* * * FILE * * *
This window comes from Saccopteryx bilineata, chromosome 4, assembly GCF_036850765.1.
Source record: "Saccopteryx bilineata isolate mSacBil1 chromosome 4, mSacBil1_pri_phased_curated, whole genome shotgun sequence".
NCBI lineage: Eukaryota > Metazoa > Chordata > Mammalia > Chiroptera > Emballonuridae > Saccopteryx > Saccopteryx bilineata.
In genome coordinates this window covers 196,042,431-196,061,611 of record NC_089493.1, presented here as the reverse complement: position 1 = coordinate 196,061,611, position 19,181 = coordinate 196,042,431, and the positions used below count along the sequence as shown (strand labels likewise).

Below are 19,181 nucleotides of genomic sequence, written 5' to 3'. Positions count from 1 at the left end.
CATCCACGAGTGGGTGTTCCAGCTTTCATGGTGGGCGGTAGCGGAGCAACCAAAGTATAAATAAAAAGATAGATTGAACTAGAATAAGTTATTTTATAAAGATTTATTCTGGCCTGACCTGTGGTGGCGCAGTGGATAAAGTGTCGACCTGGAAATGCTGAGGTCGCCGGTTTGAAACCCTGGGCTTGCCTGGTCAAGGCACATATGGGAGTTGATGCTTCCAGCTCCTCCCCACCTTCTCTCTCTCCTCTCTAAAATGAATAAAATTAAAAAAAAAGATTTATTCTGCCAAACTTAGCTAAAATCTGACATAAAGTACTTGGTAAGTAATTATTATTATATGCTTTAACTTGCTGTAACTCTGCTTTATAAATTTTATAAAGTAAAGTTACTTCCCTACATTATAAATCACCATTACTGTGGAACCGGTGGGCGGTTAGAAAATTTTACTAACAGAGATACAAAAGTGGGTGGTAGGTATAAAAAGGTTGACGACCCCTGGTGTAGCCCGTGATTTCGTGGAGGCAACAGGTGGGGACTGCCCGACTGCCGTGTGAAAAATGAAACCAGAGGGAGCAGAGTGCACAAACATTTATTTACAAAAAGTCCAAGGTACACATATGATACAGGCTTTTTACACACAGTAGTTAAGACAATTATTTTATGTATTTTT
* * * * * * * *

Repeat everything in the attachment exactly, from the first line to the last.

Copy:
This window comes from Saccopteryx bilineata, chromosome 4, assembly GCF_036850765.1.
Source record: "Saccopteryx bilineata isolate mSacBil1 chromosome 4, mSacBil1_pri_phased_curated, whole genome shotgun sequence".
NCBI lineage: Eukaryota > Metazoa > Chordata > Mammalia > Chiroptera > Emballonuridae > Saccopteryx > Saccopteryx bilineata.
In genome coordinates this window covers 196,042,431-196,061,611 of record NC_089493.1, presented here as the reverse complement: position 1 = coordinate 196,061,611, position 19,181 = coordinate 196,042,431, and the positions used below count along the sequence as shown (strand labels likewise).

Below are 19,181 nucleotides of genomic sequence, written 5' to 3'. Positions count from 1 at the left end.
CATCCACGAGTGGGTGTTCCAGCTTTCATGGTGGGCGGTAGCGGAGCAACCAAAGTATAAATAAAAAGATAGATTGAACTAGAATAAGTTATTTTATAAAGATTTATTCTGGCCTGACCTGTGGTGGCGCAGTGGATAAAGTGTCGACCTGGAAATGCTGAGGTCGCCGGTTTGAAACCCTGGGCTTGCCTGGTCAAGGCACATATGGGAGTTGATGCTTCCAGCTCCTCCCCACCTTCTCTCTCTCCTCTCTAAAATGAATAAAATTAAAAAAAAAGATTTATTCTGCCAAACTTAGCTAAAATCTGACATAAAGTACTTGGTAAGTAATTATTATTATATGCTTTAACTTGCTGTAACTCTGCTTTATAAATTTTATAAAGTAAAGTTACTTCCCTACATTATAAATCACCATTACTGTGGAACCGGTGGGCGGTTAGAAAATTTTACTAACAGAGATACAAAAGTGGGTGGTAGGTATAAAAAGGTTGACGACCCCTGGTGTAGCCCGTGATTTCGTGGAGGCAACAGGTGGGGACTGCCCGACTGCCGTGTGAAAAATGAAACCAGAGGGAGCAGAGTGCACAAACATTTATTTACAAAAAGTCCAAGGTACACATATGATACAGGCTTTTTACACACAGTAGTTAAGACAATTATTTTATGTATTTTT